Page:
The Lend-Lease Agreement between the US and Britain, by which Britain received vital supplies and equipment, loaned for the duration of hostilities, in exchange for the leasing of military bases to the US in Newfoundland, Bermuda, and the British West Indies, was abruptly ended by the Truman administration after the war. This left Britain in a vulnerable state, as in order to protect its strategic and economic interests around the globe in the postwar world, it needed to retain the military equipment that had been supplied by the US. The solution to the crisis came in the shape of an Anglo-American loan from the US Treasury.

The necessity of such a loan was self evident. Britain had been forced to run up huge debts to support the war effort, borrowing heavily from the United States and also from Commonwealth and imperial holders of sterling. Additionally, vital reserves of gold and foreign currency had been run down to finance imports of food, oil, and the raw materials necessary to support its own production of armaments

John Maynard Keynes was appointed to head the British delegation during the negotiation of the US loan and its terms and conditions. He estimated that Britain would need £1 billion (approx $4 billion) to finance her external payments in the first year of peace, and a further $8 billion over the next three to five years. At the time British gold and dollar reserves stood at less than $500 million.

Keynes' attempt to negotiate an interest-free grant of $5 billion was rejected by the Americans, who were keen to force the British to turn sterling from a fixed to a convertible currency and to dismantle the so-called ‘sterling area’ of countries holding substantial reserves of sterling in their foreign exchange accounts to facilitate trade with Britain. The Americans were determined to gain access to these markets on behalf of US banks and manufacturers and this was their opportunity. There was also the added US motivation of making life difficult for a newly elected Labour government with, in their view, dangerous socialist leanings towards a welfare state and the trade union movement.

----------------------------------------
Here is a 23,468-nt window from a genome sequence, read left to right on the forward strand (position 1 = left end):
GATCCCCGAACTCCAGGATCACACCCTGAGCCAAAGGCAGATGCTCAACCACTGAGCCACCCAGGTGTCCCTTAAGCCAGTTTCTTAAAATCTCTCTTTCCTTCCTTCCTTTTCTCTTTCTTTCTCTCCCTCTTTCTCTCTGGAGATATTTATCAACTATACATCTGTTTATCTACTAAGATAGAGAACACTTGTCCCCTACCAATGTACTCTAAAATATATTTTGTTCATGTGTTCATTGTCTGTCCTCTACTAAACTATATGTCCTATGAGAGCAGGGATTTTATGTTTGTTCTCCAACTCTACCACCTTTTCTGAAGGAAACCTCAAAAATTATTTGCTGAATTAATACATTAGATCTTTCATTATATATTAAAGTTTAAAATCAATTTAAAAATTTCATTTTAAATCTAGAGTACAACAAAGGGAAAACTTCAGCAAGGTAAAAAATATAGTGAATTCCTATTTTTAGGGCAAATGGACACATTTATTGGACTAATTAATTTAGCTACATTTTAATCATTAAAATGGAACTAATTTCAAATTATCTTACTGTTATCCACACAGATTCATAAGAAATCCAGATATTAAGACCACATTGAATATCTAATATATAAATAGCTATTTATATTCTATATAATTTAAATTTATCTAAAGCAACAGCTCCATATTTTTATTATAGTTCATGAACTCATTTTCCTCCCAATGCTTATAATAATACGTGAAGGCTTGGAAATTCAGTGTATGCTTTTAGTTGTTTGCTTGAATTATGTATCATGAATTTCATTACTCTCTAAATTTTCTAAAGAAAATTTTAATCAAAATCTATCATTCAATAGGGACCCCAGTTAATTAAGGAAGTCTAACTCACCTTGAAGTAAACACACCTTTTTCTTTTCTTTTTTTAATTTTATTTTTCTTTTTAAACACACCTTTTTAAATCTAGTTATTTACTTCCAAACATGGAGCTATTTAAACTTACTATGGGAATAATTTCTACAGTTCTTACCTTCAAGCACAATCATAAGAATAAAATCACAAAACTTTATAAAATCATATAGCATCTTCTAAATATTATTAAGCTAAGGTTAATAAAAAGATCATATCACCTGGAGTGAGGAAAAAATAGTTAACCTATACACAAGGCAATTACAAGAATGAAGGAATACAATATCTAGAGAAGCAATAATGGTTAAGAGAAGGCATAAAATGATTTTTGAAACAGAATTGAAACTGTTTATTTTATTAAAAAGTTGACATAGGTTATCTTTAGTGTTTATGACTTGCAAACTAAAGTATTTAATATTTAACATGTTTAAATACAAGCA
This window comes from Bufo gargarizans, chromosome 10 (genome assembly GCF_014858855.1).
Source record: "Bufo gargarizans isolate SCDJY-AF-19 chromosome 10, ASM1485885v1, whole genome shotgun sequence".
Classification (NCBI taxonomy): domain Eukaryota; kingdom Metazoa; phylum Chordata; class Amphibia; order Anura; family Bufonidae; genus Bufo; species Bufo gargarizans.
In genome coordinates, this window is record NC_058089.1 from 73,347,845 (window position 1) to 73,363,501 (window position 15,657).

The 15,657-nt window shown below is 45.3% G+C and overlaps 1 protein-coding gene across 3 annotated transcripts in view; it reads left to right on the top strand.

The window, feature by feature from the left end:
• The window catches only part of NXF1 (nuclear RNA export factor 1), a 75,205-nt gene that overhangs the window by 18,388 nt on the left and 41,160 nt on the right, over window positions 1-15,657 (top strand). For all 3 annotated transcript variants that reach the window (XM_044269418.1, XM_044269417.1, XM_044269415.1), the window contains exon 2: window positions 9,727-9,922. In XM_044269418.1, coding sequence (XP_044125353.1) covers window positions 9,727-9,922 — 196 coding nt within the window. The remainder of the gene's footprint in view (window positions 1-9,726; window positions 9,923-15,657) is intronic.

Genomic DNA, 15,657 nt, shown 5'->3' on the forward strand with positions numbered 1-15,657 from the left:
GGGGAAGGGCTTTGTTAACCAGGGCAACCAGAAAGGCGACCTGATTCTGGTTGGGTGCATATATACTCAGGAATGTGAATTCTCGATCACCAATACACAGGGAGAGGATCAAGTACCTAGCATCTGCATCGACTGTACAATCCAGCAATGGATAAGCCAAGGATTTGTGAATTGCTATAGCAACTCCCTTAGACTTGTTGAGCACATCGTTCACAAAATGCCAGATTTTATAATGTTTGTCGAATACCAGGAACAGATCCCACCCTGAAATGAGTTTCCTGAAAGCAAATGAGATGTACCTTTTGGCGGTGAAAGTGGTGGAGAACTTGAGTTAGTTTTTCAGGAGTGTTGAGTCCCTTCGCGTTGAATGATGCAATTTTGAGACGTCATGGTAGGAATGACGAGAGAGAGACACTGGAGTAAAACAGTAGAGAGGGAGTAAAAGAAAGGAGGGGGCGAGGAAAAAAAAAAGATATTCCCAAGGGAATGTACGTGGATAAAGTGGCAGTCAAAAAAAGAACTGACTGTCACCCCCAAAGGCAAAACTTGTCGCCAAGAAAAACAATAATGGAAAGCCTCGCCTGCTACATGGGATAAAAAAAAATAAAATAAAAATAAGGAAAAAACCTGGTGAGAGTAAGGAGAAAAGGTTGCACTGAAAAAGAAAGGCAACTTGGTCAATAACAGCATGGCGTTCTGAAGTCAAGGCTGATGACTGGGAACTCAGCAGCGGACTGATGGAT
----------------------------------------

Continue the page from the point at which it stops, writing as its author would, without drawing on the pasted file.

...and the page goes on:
In the end, the British delegation had little choice other than to accept American terms of a $5 billion loan with interest payable at 2 percent after five years. These terms were more generous than could have been found at commercial rates, however combined with American insistence of the convertibility of sterling (introduced in 1947) it was an arrangement which ultimately damaged the British economy.
But this was no surprise, for in the latter stages of the war, both the Roosevelt and Truman administrations, dominated by big banking, oil and other corporate interests, were determined to restructure the post-war world so as to ensure the dominant position of the United States.

The key elements in their strategy was US military superiority in nuclear and conventional weaponry; US-economic hegemony using the newly created International Monetary Fund and World Bank, with the emergence of the dollar as the dominant international reserve currency; and control of the world’s natural resources, in particular oil. Indeed, with the war still raging, a struggle for economic hegemony in the postwar world was already unfolding between the allies. The extent of the imperialist rivalry between them is revealed in a message sent to President Roosevelt by Churchill just a few months before D-Day in 1944.